Pubdate: Tue, 28 May 2013
Source: Marin Independent Journal (CA)
Copyright: 2013 Marin Independent Journal


THE MARIN COUNTY grand jury has urged the Marin Board of Supervisors 
to open the door to more medicinal marijuana dispensaries.

The grand jury, a 19-member citizen panel that looks into local 
issues, is right to question local moratoriums that have stood in the 
way of dispensaries opening in Marin.

Federal authorities' seemingly capricious attitude toward 
dispensaries has been a big hurdle for the realization of voters' 
1996 approval of the "Compassionate Use Act," which was supposed to 
make medicinal marijuana available.

In Marin, the measure, Proposition 215, was endorsed by 73 percent of 
Marin voters.

But in many jurisdictions, city councils imposed local moratoriums on 
the opening of medical marijuana dispensaries, essentially saying 
that people who need pot for medical reasons have to go "somewhere 
else" to get it.

For many years, Fairfax was Marin's "somewhere else." Unlike cities 
that banned clinics, the Marin Alliance for Medical Marijuana clinic 
opened with the blessing of the Town Council and the police department.

The grand jury says it was a statewide model for a locally regulated, 
trouble-free operation - for 13 years,

That was until 2011, when the clinic was forced to close after it 
found itself in the sights of federal authorities, who threatened to 
confiscate the property from the landlord if he continued to rent to 
a business that violates federal law.

The conflict between Proposition 215 and federal law continues to 
stand as a huge hurdle. Without a change in federal law, which 
appears unlikely, the professionalism and strict controls of 
pharmacies are absent from medical marijuana.

Without such safeguards, the door is open to criticism that 
dispensaries are lax when it comes to making sure that marijuana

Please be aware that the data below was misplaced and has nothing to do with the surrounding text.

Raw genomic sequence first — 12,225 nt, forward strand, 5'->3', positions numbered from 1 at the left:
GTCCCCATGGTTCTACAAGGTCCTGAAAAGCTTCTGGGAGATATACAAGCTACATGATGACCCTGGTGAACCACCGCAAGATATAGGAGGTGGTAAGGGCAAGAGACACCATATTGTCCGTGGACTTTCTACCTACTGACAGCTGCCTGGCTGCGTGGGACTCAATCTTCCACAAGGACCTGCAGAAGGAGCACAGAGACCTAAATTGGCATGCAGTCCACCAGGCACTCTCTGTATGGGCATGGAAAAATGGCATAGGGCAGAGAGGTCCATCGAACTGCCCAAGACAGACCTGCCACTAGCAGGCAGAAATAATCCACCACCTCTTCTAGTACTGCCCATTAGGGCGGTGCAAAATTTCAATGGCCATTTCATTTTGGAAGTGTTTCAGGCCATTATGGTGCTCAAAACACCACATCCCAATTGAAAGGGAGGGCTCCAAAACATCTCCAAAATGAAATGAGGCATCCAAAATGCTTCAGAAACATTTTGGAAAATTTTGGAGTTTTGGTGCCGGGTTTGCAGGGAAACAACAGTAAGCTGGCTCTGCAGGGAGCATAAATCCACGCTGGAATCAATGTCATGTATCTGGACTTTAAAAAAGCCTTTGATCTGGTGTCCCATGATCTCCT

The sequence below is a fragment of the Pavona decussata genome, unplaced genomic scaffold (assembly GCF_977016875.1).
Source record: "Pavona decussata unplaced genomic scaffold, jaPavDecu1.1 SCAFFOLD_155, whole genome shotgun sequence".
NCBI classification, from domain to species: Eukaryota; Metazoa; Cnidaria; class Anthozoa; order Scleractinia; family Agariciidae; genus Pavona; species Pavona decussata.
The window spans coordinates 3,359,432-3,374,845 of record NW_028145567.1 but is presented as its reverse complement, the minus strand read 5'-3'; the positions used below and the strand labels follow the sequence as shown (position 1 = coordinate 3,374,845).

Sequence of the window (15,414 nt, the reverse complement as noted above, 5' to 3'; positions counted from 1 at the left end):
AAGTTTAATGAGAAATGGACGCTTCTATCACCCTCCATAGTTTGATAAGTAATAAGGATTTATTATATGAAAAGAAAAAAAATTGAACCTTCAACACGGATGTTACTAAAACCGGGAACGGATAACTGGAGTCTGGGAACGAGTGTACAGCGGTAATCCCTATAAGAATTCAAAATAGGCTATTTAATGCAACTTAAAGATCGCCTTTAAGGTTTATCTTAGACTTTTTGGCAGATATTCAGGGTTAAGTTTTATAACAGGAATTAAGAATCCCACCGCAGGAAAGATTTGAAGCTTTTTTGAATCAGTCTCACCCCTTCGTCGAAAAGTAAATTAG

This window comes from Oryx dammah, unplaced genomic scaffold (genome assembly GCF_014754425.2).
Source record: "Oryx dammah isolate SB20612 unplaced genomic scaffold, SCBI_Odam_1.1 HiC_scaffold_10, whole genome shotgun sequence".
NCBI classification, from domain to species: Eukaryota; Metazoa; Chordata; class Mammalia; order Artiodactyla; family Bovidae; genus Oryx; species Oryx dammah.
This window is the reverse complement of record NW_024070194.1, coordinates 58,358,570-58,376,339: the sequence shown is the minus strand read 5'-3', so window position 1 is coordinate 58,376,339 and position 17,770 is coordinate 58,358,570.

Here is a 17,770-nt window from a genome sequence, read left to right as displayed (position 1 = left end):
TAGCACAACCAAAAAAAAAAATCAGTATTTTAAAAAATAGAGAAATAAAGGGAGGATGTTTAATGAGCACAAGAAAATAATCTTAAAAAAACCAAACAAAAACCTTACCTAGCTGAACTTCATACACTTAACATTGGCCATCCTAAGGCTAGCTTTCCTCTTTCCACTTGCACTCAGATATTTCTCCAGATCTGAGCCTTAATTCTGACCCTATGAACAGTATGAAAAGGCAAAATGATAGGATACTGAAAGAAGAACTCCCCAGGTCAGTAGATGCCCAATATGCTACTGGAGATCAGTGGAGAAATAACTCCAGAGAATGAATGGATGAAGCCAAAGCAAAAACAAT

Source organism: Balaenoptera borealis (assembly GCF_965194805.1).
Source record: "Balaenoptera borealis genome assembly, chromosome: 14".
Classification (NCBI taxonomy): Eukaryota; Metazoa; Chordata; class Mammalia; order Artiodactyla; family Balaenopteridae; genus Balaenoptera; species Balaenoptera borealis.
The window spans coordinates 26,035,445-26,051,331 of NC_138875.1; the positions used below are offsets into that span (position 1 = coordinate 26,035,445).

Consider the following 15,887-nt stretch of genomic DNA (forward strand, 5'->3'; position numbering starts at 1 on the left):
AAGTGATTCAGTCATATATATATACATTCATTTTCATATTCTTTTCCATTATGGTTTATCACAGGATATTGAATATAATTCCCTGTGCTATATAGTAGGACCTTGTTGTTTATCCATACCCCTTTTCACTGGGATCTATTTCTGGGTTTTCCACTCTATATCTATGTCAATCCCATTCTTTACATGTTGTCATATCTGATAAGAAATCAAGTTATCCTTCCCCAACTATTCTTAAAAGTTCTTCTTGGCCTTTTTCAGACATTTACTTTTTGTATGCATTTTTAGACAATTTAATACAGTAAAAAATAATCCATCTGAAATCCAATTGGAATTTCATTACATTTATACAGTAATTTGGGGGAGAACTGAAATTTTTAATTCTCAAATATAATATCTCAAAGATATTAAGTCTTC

isn't being sold for recreational use.

California voters last year rejected a measure to allow non-medical 
use of marijuana.

Complicating the issue further are local bans - in Mill Valley, San 
Rafael, Larkspur and Sausalito. Novato and Tiburon ban uses that are 
forbidden by state or federal law.

However, voters in these jurisdictions strongly supported Proposition 215.

In Mill Valley, 81 percent of the city voters backed Proposition 215, 
but there wasn't much protest when the City Council imposed a ban on 
medical marijuana clinics.

In fact, Proposition 215 won in every Marin city. It was a 
significant public endorsement allowing people access to marijuana 
for legitimate medical needs.

Today, there is only one dispensary in our county, Marin Holistic 
Solutions in Corte Madera. It told the grand jury that it has 800 
patients from across Marin. Their average age is 40.

Have voters gotten what they wanted when they approved Proposition 
215? Has "compassionate use" been improved?

The grand jury report correctly pinpoints local obstacles.

While the May 9 report urges the supervisors to remove legal 
obstacles, the grand jury could also have called on Marin cities to 
pass rules more in keeping with local voters' support for Proposition 215.

Until local cities adopt rules to allow dispensaries - at proper 
locations and require reasonable police oversight - Marin voters' 
intent in supporting Proposition 215 remains snagged in a web of 
legal ambiguities.
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MAP posted-by: Jay Bergstrom